Women in tech are adept at building their own tables and finding their own support when they don’t feel welcome elsewhere. But as tech companies pledge to reduce gender discrimination and increase diversity in the workplace, is the industry as a whole getting better?
Per one national survey of technologists, it’s a mixed bag.
Dice recently released its 2022 Equality in Tech Report, which found there has been little change in sentiments around gender discrimination for women in the tech industry compared to last year. The report, which is based on a survey of about 7,000 users of the firm’s hiring platform, showed six in 10 women technologists say “gender inequality occurs in the industry on a frequent or very frequent basis.” That’s nearly double the rate of men who responded.
“The data makes it clear that the tech industry still has lots of work to do when it comes to reducing discrimination, closing wage gaps, and increasing technologists’ satisfaction with their careers and jobs,” Dice said.
This point is furthered when looking at statistics about compensation and overall career satisfaction: Around 54% of women surveyed said they’d “witnessed salary-based gender discrimination” — again, more than double the rate of men who said the same (25%). And there are far more women technologists dissatisfied with monetary compensation in their current roles compared to men.
(Note: While a nationwide wage gap persists across industries, women do outearn men in a handful of metros, per Pew Research Center data. Check out our story on where, and what it means.)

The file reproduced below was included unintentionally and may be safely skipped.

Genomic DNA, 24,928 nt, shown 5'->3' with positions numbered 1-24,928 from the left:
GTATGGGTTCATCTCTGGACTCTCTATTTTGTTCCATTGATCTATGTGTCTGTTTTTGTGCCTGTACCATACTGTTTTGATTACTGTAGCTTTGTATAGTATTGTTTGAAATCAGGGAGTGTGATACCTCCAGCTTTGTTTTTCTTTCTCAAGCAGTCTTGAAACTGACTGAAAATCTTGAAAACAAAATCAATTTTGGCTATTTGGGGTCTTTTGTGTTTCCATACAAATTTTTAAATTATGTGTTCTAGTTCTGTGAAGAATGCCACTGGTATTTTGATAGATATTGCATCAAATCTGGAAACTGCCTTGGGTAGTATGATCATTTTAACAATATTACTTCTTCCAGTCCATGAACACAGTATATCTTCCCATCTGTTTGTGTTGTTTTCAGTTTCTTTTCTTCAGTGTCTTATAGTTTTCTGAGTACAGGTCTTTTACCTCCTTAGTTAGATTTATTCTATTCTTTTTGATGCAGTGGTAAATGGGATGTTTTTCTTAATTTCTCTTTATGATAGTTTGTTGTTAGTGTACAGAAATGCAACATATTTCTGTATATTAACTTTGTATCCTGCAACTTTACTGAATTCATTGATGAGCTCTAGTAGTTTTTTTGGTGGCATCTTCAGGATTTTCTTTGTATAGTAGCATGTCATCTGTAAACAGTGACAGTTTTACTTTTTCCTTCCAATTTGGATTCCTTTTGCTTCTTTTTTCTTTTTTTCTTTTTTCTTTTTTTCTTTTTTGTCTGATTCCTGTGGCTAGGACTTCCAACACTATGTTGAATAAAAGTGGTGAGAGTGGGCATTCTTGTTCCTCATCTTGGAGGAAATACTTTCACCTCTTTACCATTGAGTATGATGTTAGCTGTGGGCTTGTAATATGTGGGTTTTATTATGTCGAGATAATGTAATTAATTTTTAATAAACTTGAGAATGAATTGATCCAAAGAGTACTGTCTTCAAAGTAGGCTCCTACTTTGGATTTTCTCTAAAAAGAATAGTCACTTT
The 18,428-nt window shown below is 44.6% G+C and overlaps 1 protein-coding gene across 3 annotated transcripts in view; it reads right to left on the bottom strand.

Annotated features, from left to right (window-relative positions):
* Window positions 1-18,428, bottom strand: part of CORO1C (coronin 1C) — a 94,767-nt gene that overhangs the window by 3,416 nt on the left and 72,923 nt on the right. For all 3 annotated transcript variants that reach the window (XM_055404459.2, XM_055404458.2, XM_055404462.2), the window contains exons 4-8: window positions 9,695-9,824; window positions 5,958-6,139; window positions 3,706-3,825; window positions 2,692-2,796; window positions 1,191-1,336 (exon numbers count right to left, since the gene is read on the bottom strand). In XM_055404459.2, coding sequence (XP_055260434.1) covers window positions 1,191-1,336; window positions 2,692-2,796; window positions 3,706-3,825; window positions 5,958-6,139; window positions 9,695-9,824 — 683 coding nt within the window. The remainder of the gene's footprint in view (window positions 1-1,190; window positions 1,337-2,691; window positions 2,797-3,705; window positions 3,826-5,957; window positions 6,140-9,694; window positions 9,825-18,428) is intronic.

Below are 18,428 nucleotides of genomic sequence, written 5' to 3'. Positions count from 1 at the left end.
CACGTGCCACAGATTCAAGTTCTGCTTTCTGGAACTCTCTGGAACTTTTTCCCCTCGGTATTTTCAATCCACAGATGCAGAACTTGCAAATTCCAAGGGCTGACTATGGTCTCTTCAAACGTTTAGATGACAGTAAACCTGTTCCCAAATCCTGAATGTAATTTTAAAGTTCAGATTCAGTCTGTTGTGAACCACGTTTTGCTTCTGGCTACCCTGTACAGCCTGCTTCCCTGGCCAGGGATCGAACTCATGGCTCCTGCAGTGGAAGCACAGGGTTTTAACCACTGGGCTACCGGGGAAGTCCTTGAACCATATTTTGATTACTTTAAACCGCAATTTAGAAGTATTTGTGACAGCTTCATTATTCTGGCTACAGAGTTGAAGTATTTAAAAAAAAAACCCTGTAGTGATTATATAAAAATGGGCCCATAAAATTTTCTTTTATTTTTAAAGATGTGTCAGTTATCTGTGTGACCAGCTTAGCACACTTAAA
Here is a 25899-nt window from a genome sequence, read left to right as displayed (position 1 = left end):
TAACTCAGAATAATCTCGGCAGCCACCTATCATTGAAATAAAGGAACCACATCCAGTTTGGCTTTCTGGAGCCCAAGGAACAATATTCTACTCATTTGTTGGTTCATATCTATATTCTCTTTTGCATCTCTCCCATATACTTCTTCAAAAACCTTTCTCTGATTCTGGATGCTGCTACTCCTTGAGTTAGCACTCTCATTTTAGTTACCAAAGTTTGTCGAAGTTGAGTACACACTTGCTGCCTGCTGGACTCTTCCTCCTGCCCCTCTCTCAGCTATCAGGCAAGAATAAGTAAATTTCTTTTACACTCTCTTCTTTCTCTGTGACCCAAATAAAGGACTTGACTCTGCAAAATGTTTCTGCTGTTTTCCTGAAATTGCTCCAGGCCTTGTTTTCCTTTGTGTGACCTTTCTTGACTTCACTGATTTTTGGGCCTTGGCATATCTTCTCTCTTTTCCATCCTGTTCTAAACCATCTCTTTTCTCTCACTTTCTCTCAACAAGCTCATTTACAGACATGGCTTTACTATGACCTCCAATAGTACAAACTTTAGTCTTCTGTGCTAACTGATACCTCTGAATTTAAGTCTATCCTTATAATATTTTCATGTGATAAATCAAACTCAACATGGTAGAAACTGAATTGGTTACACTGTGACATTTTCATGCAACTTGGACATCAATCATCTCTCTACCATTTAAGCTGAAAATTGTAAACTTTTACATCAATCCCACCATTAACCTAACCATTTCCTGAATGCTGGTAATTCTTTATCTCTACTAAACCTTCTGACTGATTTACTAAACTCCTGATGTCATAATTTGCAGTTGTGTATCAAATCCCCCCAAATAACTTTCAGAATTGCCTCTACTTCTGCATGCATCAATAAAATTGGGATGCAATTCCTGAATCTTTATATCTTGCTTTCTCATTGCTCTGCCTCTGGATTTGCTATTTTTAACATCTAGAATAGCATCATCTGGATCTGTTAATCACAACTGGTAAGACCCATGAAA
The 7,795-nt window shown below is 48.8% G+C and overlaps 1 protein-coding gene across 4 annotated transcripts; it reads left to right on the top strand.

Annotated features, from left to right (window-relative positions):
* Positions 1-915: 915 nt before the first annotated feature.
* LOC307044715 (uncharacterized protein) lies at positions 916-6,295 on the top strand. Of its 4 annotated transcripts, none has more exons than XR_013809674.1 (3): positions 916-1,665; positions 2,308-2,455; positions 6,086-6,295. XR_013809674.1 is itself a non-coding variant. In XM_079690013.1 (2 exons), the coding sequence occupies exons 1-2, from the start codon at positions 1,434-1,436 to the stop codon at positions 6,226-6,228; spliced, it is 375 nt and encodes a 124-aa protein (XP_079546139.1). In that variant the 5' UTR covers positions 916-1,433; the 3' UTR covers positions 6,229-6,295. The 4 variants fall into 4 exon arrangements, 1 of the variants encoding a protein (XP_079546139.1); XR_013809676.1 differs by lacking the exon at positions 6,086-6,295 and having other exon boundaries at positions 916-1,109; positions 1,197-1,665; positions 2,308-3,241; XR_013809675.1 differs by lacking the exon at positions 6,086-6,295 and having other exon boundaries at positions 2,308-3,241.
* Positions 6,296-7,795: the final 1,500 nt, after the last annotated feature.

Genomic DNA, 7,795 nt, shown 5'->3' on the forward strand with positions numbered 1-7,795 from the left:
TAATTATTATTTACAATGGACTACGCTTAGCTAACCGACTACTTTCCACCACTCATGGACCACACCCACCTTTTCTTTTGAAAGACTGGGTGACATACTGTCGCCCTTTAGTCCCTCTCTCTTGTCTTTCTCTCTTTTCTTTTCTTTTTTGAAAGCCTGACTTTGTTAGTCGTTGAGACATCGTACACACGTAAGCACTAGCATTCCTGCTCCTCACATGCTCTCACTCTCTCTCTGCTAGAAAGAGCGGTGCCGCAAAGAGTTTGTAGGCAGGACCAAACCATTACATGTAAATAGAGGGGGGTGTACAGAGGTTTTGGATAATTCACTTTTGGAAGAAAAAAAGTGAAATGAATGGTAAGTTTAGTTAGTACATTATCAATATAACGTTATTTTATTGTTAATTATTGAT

The prevalence of gender discrimination can have a detrimental impact on a technologist’s career, from a lack of opportunities for promotions to getting underpaid. All hope should not be lost, though: The percentages of technologists who are “impressed with their organization’s efforts” to make workplace more diverse did increase over the last year. A functioning and non-performative DEI policy can help prospective and current employees feel more satisfied, happier and secure in their roles, in turn putting them in a better position to do their best work.
Dice emphasizes that there is still much work to do in the years ahead for reducing gender discrimination in companies across the tech industry.
“Standardizing hiring and devoting more attention to the career progression of technologists who identify as women is just the start; executives must ensure that everything from salaries to projects to management opportunities are all executed with gender equity in mind,” Dice said.